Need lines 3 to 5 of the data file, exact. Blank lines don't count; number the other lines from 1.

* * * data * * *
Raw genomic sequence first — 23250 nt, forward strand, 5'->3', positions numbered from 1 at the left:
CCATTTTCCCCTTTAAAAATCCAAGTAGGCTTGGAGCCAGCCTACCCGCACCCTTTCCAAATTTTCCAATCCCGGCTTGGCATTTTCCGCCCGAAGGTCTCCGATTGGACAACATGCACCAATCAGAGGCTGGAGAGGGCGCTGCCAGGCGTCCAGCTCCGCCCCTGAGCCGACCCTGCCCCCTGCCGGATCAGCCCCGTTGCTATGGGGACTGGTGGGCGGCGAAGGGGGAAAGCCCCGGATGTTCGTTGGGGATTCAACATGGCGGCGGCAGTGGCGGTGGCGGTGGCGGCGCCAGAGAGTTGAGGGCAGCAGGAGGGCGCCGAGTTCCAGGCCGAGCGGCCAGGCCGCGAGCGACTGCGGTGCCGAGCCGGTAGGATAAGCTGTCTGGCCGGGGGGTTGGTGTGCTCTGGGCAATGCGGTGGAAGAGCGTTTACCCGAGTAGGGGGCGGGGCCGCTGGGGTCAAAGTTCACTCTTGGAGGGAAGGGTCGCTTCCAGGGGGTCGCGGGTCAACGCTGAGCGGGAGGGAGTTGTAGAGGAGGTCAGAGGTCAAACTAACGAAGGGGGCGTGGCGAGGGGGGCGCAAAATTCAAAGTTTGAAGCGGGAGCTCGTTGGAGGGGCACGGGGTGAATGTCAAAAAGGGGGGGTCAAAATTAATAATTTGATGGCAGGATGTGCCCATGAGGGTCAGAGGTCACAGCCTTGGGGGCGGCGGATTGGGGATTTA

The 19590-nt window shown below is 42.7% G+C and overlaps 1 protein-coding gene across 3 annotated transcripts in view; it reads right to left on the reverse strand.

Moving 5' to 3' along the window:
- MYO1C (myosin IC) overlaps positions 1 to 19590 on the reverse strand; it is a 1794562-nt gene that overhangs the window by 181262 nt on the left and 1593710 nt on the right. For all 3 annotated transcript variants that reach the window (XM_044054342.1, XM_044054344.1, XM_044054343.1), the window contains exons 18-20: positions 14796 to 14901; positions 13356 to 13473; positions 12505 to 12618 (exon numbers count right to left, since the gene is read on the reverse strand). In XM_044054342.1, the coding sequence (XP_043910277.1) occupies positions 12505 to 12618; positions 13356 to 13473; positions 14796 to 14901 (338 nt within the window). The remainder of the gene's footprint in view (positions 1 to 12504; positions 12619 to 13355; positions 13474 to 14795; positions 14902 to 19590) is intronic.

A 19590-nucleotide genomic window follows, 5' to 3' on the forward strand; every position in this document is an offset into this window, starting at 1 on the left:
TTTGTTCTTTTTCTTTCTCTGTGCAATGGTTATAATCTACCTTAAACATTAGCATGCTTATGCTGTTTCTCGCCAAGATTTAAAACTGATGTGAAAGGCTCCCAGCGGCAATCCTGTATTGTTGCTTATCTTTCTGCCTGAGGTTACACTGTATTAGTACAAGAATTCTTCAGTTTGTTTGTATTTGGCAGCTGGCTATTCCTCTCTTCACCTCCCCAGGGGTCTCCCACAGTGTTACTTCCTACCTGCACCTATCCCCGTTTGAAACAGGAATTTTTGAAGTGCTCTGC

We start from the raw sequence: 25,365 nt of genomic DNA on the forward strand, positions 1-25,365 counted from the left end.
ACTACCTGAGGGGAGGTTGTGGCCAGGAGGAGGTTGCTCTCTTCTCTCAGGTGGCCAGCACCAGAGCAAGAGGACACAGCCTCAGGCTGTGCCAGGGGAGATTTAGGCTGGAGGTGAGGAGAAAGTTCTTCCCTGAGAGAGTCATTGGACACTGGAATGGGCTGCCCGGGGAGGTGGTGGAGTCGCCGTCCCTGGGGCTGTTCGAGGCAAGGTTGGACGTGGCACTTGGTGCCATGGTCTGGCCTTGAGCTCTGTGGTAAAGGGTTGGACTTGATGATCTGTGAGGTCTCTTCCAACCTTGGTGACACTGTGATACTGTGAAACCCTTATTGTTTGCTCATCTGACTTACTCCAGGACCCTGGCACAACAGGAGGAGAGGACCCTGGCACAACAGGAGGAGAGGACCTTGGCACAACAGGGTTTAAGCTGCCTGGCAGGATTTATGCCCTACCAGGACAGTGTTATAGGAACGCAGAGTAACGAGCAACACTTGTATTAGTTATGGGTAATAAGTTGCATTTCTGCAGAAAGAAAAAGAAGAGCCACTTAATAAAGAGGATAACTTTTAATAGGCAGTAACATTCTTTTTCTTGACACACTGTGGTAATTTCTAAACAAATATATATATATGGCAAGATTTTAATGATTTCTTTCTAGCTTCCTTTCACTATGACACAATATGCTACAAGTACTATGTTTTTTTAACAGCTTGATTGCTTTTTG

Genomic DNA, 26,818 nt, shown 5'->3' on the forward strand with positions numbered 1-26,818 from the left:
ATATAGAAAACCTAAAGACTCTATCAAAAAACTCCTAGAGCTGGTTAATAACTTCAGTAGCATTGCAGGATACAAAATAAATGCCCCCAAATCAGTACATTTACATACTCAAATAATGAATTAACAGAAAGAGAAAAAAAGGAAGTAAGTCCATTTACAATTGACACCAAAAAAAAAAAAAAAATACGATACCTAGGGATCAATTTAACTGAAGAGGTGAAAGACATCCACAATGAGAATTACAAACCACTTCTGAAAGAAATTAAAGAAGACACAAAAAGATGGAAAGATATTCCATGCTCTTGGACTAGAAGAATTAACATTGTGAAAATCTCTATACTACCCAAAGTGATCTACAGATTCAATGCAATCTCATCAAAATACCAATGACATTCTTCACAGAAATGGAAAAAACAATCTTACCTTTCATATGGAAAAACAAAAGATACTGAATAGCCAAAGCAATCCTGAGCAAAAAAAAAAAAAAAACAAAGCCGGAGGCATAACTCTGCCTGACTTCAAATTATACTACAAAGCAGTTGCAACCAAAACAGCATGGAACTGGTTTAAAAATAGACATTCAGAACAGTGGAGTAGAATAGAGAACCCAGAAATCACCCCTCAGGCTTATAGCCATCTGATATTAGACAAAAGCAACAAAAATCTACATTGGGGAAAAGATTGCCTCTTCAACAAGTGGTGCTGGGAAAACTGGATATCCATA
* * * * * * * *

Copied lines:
The 19590-nt window shown below is 42.7% G+C and overlaps 1 protein-coding gene across 3 annotated transcripts in view; it reads right to left on the reverse strand.

Moving 5' to 3' along the window:
- MYO1C (myosin IC) overlaps positions 1 to 19590 on the reverse strand; it is a 1794562-nt gene that overhangs the window by 181262 nt on the left and 1593710 nt on the right. For all 3 annotated transcript variants that reach the window (XM_044054342.1, XM_044054344.1, XM_044054343.1), the window contains exons 18-20: positions 14796 to 14901; positions 13356 to 13473; positions 12505 to 12618 (exon numbers count right to left, since the gene is read on the reverse strand). In XM_044054342.1, the coding sequence (XP_043910277.1) occupies positions 12505 to 12618; positions 13356 to 13473; positions 14796 to 14901 (338 nt within the window). The remainder of the gene's footprint in view (positions 1 to 12504; positions 12619 to 13355; positions 13474 to 14795; positions 14902 to 19590) is intronic.